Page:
Democracy, government and society: Vision of Dr. B.R Ambedkar

Dr. H. Abdul Azeez1.


Dr. Bhimrao Ramji Ambedkar, one of the greatest founding fathers of modern Indian Constitution and an eminent scholar was a great leader and humanist India had ever produced. He fought for minimizing not only the grievances of the untouchables, but to give improvements in every aspect of human life may it be social, political, cultural, anthropological, or religious.  It will be wrong to call him merely a humanist; instead he was a social humanist. Democracy is a form of Government to maintain a better society wherein maximum amount of liberty is ensured for individuals consistent with the attainment of order and security within the State. Truly speaking, democracy takes the form of government wherein the sovereignty vests with the people in general. The vision of Dr. Ambedkar is more significant in countries which witness many deviations from the above basic principle of democracy. With a noble intention to make participation of major citizenry Dr. Ambedkar put forth a broader perspective than the generally perceived idea of political liberty, equality and fraternity. His emphasis was on social and economic dimensions of democracy.

Key Words: Ambedkar, democracy, liberty, society.

Preferred Citation: Dr. H. Abdul Azeez, Democracy, government and society: vision of Dr. B.R Ambedkar, The Lex-Warrier: Online Law Journal (2017) 11, ISSN (O): 2319-8338 OR LW (2017) November 8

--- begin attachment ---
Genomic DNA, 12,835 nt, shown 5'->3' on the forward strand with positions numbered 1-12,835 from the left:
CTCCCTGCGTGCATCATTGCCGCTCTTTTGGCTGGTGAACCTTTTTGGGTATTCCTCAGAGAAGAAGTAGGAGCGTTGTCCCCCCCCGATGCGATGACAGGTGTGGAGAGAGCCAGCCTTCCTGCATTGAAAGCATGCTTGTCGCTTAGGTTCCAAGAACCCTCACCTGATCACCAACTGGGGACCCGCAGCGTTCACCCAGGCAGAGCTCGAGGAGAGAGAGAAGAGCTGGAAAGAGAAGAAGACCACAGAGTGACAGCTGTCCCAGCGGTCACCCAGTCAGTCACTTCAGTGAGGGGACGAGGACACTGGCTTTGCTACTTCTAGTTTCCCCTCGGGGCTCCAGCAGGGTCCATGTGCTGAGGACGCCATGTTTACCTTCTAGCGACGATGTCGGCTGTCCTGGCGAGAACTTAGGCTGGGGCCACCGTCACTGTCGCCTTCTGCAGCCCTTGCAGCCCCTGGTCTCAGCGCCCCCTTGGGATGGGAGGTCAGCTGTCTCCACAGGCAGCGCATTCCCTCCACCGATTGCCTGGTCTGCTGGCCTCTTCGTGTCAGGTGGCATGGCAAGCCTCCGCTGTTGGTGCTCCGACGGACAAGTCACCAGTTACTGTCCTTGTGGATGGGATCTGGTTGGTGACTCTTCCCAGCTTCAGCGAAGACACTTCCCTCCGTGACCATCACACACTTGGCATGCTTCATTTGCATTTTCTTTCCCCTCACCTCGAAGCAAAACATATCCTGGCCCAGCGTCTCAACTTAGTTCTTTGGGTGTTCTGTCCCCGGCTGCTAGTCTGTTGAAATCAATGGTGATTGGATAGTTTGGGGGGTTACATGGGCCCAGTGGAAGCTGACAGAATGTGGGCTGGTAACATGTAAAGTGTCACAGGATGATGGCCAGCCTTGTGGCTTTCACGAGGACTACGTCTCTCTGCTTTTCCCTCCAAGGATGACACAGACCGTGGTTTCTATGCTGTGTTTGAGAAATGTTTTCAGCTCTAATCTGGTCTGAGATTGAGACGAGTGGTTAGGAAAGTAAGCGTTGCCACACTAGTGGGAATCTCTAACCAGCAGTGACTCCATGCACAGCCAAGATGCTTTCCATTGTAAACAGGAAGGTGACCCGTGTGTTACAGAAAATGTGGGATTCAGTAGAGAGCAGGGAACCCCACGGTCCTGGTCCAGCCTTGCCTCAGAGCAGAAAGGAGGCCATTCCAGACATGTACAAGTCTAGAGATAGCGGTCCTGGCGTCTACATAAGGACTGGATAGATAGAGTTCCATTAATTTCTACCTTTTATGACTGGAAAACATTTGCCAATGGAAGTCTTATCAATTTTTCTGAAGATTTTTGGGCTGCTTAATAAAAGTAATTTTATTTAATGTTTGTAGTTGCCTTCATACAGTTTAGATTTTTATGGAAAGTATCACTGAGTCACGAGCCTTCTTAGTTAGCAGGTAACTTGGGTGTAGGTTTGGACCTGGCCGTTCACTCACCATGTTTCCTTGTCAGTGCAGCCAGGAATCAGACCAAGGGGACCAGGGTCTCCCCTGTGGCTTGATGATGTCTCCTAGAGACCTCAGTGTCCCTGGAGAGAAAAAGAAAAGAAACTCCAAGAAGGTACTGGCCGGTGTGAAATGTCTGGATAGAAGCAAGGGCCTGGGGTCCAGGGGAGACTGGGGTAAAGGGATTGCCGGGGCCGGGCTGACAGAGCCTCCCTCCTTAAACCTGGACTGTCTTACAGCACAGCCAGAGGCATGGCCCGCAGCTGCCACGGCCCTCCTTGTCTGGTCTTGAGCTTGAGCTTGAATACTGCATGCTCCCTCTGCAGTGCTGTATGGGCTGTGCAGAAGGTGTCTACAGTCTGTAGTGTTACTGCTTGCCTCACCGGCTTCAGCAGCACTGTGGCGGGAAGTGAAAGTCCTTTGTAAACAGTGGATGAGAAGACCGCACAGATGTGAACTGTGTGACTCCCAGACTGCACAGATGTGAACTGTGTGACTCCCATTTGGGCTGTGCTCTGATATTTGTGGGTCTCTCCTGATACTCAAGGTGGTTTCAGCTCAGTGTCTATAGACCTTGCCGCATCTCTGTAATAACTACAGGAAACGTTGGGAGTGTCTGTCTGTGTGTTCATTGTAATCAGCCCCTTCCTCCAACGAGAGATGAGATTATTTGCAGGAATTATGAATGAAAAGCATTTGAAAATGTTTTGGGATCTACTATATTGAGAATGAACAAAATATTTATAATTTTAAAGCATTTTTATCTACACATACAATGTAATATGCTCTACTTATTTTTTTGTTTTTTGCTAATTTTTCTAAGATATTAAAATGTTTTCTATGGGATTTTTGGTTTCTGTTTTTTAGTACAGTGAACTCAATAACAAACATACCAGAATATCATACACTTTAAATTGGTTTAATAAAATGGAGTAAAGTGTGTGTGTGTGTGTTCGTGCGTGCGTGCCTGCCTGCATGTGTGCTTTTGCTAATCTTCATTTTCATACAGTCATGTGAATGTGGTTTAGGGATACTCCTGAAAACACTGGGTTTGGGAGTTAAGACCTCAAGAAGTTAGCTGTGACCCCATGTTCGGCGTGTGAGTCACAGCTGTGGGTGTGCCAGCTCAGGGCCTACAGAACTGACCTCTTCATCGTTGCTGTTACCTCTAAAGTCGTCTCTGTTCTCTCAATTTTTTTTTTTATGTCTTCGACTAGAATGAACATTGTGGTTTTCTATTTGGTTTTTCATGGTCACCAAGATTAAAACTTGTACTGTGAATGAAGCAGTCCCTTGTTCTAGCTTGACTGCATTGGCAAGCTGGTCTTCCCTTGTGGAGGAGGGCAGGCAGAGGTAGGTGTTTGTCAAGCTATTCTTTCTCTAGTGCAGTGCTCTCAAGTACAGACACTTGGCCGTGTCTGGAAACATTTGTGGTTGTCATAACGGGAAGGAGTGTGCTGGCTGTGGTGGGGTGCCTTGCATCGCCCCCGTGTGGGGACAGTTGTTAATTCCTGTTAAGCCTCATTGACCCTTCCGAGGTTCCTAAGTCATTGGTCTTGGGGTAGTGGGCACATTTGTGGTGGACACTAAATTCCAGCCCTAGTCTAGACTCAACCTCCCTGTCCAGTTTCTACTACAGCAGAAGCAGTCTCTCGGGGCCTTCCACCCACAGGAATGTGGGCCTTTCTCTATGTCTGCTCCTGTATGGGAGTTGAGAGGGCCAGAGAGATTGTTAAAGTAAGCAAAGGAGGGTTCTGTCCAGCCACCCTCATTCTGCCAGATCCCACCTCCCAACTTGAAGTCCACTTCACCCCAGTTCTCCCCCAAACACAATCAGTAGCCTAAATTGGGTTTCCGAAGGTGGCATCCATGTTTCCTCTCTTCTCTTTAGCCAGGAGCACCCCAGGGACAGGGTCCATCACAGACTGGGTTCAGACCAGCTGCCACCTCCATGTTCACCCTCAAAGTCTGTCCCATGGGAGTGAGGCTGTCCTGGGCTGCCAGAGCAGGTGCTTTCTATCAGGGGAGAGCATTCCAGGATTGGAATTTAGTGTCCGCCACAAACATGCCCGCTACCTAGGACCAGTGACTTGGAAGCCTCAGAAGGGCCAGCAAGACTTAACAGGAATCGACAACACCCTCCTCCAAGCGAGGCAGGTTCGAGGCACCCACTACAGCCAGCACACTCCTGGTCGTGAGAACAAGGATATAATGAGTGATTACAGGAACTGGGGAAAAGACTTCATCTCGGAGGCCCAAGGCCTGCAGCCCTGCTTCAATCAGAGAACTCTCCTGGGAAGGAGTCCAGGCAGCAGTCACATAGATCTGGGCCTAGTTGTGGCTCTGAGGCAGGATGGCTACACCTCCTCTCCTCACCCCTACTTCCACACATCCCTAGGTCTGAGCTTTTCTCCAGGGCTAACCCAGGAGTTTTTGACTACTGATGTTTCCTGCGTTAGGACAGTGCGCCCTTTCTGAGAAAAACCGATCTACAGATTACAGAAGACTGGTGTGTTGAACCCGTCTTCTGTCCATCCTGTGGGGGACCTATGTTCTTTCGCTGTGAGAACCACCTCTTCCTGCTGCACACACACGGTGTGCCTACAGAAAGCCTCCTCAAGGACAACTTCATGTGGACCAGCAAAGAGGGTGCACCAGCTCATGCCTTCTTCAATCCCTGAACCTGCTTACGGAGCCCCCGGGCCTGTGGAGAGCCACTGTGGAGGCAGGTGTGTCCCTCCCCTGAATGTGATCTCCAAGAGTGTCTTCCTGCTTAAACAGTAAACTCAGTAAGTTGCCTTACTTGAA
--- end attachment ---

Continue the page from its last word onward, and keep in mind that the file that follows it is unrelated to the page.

Dr. Ambedkar, after obtaining a doctorate and barristership from England, returned to India dedicating himself to the task of upliftment of the untouchable community. Standing as a champion of democracy and reformer of society, he is considered as unique in his mission. If he can be described in one word, it would be he as a “humanist” and if in two words, he, then, definitely must be known as social humanist[1].

The word democracy is derived  from the Greek words ‘demos’  and ‘kartos’, the former meaning the people and the later power.[2] Democracy is a form of government in which a substantial proportion of citizenry directly or indirectly participates in ruling the state. There can be direct and indirect democracy. In the first one, citizens vote on laws in an assembly, as they did ancient Greek city states whereas in an indirect democracy citizens elect officials to represent them in Government.

Today, the essential features of democracy as understood in the western world are that the citizens be sufficiently free in speech and assembly, as for example, to form competing political parties in regularly held elections.[3]

History of democracy